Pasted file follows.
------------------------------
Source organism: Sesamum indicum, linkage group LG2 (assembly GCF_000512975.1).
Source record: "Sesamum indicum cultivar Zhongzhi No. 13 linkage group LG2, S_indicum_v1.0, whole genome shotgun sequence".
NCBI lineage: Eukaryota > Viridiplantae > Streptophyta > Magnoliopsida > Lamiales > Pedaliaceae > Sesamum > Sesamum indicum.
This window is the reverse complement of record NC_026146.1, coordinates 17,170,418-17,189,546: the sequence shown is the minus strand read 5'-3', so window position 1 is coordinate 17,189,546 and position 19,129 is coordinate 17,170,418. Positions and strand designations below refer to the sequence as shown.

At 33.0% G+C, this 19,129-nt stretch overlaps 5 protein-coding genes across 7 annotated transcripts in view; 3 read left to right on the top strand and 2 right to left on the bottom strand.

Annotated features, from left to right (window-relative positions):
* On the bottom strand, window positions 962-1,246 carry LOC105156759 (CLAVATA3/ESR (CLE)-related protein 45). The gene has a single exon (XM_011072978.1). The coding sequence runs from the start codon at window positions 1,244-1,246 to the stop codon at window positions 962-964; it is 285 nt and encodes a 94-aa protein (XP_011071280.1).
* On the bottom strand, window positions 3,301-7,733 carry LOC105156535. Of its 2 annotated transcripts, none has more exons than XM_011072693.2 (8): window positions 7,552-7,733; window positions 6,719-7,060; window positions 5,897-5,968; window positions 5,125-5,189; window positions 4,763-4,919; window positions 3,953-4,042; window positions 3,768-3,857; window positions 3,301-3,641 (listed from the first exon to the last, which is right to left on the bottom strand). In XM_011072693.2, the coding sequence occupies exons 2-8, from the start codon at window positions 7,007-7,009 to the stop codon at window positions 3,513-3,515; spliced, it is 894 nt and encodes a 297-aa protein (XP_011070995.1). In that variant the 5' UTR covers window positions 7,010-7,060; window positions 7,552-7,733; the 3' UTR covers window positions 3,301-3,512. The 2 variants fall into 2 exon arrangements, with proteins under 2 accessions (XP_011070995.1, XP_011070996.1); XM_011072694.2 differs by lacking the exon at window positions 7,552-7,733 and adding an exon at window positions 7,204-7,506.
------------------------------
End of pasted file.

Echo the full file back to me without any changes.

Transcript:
Source organism: Sesamum indicum, linkage group LG2 (assembly GCF_000512975.1).
Source record: "Sesamum indicum cultivar Zhongzhi No. 13 linkage group LG2, S_indicum_v1.0, whole genome shotgun sequence".
NCBI lineage: Eukaryota > Viridiplantae > Streptophyta > Magnoliopsida > Lamiales > Pedaliaceae > Sesamum > Sesamum indicum.
This window is the reverse complement of record NC_026146.1, coordinates 17,170,418-17,189,546: the sequence shown is the minus strand read 5'-3', so window position 1 is coordinate 17,189,546 and position 19,129 is coordinate 17,170,418. Positions and strand designations below refer to the sequence as shown.

At 33.0% G+C, this 19,129-nt stretch overlaps 5 protein-coding genes across 7 annotated transcripts in view; 3 read left to right on the top strand and 2 right to left on the bottom strand.

Annotated features, from left to right (window-relative positions):
* On the bottom strand, window positions 962-1,246 carry LOC105156759 (CLAVATA3/ESR (CLE)-related protein 45). The gene has a single exon (XM_011072978.1). The coding sequence runs from the start codon at window positions 1,244-1,246 to the stop codon at window positions 962-964; it is 285 nt and encodes a 94-aa protein (XP_011071280.1).
* On the bottom strand, window positions 3,301-7,733 carry LOC105156535. Of its 2 annotated transcripts, none has more exons than XM_011072693.2 (8): window positions 7,552-7,733; window positions 6,719-7,060; window positions 5,897-5,968; window positions 5,125-5,189; window positions 4,763-4,919; window positions 3,953-4,042; window positions 3,768-3,857; window positions 3,301-3,641 (listed from the first exon to the last, which is right to left on the bottom strand). In XM_011072693.2, the coding sequence occupies exons 2-8, from the start codon at window positions 7,007-7,009 to the stop codon at window positions 3,513-3,515; spliced, it is 894 nt and encodes a 297-aa protein (XP_011070995.1). In that variant the 5' UTR covers window positions 7,010-7,060; window positions 7,552-7,733; the 3' UTR covers window positions 3,301-3,512. The 2 variants fall into 2 exon arrangements, with proteins under 2 accessions (XP_011070995.1, XP_011070996.1); XM_011072694.2 differs by lacking the exon at window positions 7,552-7,733 and adding an exon at window positions 7,204-7,506.